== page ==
Though support is coalescing around the two dominant parties to the exclusion of others (though not as much as in the 1950s), this isn't polarisation except in a narrow technical sense. Rather than polarised, a better interpretation is that Britain is more politically engaged than it has been for a while - probably since 1997 - and that the two main parties are responding to this by defining clear policy differences, for example over nationalisation, rather than by trying to pitch a "best price" for an essentially common offering. Labour has made the most progress in this regard, which in part has been due to its careful ambiguity over Brexit, while the Tories look like they will struggle to catch-up until Brexit can be consigned to the out-tray. Assuming that the smaller parties maintain a hardcore of support (though the implosion of UKIP looks increasingly likely), the next general election will probably come down to swing voters, that is people who cast their ballot in response to specific policy preferences and with an emphasis on material concerns, such as housing, public services and wages.

Unless you imagine these individuals as manic, pinballing from one extreme to another, this suggests that talk of a polarised Britain, or indeed of a post-material politics, is exaggerated. In the case of Matthew Goodwin, this looks like an attempt to preserve the idea of a cultural cleavage that supersedes class interests. This shouldn't come as a surprise from someone who has built a career on the twin ideas that values are now politically dominant and that this provides a vector for the far-right to enter the political mainstream. A return to material or class politics marginalises the far-right as a subject of academic interest. What is more surprising, or perhaps just dispiriting, is that centrists have decided to pursue a similar strategy of exaggerating polarisation in order to delegitimise Labour's shift under Corbyn. In so doing they are reinforcing the Goodwinian narrative and thus the idea that the electorally decisive bloc is made up of Northern, working-class reactionaries. Just as the instrumental use of polarisation by parties under neoliberal hegemony in the US led to the election of Donald Trump, so the same dynamic in Britain risks preserving the dishonest discourse of "legitimate concerns" that should die a death with UKIP.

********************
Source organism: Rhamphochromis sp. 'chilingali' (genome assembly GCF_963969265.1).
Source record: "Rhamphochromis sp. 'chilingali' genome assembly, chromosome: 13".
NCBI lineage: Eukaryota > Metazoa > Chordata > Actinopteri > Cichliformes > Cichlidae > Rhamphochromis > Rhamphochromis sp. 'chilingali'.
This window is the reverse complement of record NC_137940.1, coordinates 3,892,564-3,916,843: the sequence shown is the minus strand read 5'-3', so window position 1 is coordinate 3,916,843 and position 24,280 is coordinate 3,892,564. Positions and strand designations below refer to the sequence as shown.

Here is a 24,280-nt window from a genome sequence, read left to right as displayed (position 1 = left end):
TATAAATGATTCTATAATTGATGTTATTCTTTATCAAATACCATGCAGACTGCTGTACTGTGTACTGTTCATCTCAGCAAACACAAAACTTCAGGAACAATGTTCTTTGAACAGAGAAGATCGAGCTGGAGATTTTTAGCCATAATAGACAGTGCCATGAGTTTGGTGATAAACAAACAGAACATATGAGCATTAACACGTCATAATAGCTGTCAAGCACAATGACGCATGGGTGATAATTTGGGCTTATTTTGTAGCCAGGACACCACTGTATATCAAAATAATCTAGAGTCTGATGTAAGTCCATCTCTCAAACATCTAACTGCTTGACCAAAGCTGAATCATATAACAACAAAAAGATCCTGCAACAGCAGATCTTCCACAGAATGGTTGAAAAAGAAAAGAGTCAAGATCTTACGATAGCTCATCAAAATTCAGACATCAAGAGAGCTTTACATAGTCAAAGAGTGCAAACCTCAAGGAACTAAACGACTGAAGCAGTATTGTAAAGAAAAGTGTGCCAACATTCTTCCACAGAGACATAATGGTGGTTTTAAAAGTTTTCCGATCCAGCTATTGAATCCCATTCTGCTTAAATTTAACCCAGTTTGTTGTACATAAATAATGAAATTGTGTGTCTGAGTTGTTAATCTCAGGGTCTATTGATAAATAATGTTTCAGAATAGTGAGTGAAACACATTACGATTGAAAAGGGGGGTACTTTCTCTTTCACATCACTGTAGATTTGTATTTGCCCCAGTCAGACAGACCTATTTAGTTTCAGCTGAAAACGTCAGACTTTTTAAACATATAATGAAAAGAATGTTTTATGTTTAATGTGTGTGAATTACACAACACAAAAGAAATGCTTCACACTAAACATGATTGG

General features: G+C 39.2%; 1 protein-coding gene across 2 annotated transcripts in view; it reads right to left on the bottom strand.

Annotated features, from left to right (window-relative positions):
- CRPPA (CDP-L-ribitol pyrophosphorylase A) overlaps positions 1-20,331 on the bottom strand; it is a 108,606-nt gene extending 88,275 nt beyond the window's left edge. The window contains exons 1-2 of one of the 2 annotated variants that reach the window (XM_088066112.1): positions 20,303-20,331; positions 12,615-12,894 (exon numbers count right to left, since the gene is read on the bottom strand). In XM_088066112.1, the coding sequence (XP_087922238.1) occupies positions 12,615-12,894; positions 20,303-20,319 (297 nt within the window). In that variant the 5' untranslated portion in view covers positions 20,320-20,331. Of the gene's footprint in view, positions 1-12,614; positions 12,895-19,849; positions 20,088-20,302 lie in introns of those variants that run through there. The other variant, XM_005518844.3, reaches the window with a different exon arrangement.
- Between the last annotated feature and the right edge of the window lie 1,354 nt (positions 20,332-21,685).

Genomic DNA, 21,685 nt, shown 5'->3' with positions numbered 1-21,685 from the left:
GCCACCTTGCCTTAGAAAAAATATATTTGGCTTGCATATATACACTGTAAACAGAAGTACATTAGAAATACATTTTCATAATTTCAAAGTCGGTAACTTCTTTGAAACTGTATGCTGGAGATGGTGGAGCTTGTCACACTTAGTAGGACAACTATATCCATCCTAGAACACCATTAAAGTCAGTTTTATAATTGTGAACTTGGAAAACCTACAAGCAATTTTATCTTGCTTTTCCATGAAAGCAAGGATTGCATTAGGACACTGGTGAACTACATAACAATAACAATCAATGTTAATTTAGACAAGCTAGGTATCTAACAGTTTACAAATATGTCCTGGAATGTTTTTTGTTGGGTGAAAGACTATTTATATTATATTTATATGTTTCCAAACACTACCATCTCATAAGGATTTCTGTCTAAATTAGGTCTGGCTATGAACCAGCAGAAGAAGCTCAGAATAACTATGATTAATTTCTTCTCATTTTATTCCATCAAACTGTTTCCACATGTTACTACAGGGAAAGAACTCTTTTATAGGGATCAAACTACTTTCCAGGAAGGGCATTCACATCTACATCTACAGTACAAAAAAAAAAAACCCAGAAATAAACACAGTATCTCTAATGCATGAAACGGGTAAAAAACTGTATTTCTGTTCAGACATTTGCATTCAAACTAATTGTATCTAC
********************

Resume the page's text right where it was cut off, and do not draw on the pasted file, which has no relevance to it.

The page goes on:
1 comment: